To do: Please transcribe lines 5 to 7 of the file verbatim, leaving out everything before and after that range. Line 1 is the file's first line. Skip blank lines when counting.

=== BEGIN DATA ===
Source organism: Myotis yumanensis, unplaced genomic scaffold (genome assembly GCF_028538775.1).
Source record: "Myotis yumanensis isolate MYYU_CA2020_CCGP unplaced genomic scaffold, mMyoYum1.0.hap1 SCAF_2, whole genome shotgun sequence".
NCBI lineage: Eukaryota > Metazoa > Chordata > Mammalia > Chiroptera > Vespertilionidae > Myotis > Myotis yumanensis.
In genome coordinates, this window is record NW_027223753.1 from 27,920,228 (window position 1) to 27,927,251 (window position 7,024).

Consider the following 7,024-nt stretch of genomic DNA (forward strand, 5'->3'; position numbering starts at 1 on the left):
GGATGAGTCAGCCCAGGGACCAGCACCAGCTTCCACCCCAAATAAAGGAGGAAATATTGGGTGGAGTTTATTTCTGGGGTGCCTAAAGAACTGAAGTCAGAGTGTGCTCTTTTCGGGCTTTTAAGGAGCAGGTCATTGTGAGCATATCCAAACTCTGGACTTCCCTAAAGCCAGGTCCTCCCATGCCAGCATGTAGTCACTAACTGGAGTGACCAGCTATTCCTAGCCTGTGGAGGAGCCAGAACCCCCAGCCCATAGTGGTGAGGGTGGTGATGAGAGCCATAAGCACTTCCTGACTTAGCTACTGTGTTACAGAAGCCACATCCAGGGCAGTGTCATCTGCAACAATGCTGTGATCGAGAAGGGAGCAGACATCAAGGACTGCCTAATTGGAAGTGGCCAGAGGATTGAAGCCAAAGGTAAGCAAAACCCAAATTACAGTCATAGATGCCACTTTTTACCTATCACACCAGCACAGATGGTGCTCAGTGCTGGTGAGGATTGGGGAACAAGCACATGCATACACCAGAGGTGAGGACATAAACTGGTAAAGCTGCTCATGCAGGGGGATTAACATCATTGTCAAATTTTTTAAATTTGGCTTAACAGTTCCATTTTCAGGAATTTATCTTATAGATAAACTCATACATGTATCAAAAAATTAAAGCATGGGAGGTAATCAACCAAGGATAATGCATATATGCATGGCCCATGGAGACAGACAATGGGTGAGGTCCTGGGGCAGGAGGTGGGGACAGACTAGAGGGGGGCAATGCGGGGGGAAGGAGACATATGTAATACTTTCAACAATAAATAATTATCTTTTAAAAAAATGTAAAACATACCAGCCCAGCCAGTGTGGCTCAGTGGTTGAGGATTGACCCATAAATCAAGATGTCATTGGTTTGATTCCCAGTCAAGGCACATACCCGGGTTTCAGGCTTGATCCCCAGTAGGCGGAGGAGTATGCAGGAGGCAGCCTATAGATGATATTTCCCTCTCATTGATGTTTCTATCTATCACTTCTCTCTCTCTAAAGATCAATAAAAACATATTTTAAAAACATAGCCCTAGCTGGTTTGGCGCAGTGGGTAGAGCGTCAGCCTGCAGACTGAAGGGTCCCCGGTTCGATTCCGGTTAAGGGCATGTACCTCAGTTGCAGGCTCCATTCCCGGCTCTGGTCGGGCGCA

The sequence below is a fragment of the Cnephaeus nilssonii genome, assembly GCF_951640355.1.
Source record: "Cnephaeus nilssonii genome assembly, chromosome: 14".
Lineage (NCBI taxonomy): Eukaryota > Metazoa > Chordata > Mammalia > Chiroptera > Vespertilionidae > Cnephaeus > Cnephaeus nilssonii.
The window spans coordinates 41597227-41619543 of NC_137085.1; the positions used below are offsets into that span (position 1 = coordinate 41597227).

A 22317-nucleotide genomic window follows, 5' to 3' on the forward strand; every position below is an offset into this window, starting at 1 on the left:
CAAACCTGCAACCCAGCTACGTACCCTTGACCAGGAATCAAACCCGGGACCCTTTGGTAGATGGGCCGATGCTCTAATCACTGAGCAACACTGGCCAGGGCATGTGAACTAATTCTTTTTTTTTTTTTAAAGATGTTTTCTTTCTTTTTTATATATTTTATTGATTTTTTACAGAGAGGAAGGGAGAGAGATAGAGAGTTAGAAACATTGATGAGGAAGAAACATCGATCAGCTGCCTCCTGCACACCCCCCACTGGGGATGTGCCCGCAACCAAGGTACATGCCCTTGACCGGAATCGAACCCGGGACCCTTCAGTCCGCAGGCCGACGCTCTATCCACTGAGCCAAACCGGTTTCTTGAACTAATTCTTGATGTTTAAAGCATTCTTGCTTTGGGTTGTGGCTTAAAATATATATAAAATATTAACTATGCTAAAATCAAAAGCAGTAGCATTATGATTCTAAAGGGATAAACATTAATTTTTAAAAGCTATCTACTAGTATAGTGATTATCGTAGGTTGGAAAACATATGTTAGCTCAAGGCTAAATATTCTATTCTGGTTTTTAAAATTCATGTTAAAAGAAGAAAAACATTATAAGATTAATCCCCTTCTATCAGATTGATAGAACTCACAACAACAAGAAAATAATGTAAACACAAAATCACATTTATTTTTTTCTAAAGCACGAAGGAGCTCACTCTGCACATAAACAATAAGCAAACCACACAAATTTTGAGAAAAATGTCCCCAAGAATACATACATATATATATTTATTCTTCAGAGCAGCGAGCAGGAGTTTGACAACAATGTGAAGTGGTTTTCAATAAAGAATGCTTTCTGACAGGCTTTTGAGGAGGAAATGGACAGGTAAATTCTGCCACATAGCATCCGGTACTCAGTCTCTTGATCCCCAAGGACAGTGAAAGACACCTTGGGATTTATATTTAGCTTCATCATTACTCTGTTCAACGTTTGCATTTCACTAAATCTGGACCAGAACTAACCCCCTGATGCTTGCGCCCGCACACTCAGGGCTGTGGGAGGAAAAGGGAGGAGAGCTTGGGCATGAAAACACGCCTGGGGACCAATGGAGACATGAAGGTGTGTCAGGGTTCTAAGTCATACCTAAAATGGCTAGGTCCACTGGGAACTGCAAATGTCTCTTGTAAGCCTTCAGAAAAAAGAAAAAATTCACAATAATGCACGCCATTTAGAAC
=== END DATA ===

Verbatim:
Consider the following 7,024-nt stretch of genomic DNA (forward strand, 5'->3'; position numbering starts at 1 on the left):
GGATGAGTCAGCCCAGGGACCAGCACCAGCTTCCACCCCAAATAAAGGAGGAAATATTGGGTGGAGTTTATTTCTGGGGTGCCTAAAGAACTGAAGTCAGAGTGTGCTCTTTTCGGGCTTTTAAGGAGCAGGTCATTGTGAGCATATCCAAACTCTGGACTTCCCTAAAGCCAGGTCCTCCCATGCCAGCATGTAGTCACTAACTGGAGTGACCAGCTATTCCTAGCCTGTGGAGGAGCCAGAACCCCCAGCCCATAGTGGTGAGGGTGGTGATGAGAGCCATAAGCACTTCCTGACTTAGCTACTGTGTTACAGAAGCCACATCCAGGGCAGTGTCATCTGCAACAATGCTGTGATCGAGAAGGGAGCAGACATCAAGGACTGCCTAATTGGAAGTGGCCAGAGGATTGAAGCCAAAGGTAAGCAAAACCCAAATTACAGTCATAGATGCCACTTTTTACCTATCACACCAGCACAGATGGTGCTCAGTGCTGGTGAGGATTGGGGAACAAGCACATGCATACACCAGAGGTGAGGACATAAACTGGTAAAGCTGCTCATGCAGGGGGATTAACATCATTGTCAAATTTTTTAAATTTGGCTTAACAGTTCCATTTTCAGGAATTTATCTTATAGATAAACTCATACATGTATCAAAAAATTAAAGCATGGGAGGTAATCAACCAAGGATAATGCATATATGCATGGCCCATGGAGACAGACAATGGGTGAGGTCCTGGGGCAGGAGGTGGGGACAGACTAGAGGGGGGCAATGCGGGGGGAAGGAGACATATGTAATACTTTCAACAATAAATAATTATCTTTTAAAAAAATGTAAAACATACCAGCCCAGCCAGTGTGGCTCAGTGGTTGAGGATTGACCCATAAATCAAGATGTCATTGGTTTGATTCCCAGTCAAGGCACATACCCGGGTTTCAGGCTTGATCCCCAGTAGGCGGAGGAGTATGCAGGAGGCAGCCTATAGATGATATTTCCCTCTCATTGATGTTTCTATCTATCACTTCTCTCTCTCTAAAGATCAATAAAAACATATTTTAAAAACATAGCCCTAGCTGGTTTGGCGCAGTGGGTAGAGCGTCAGCCTGCAGACTGAAGGGTCCCCGGTTCGATTCCGGTTAAGGGCATGTACCTCAGTTGCAGGCTCCATTCCCGGCTCTGGTCGGGCGCA

The sequence below is a fragment of the Cnephaeus nilssonii genome, assembly GCF_951640355.1.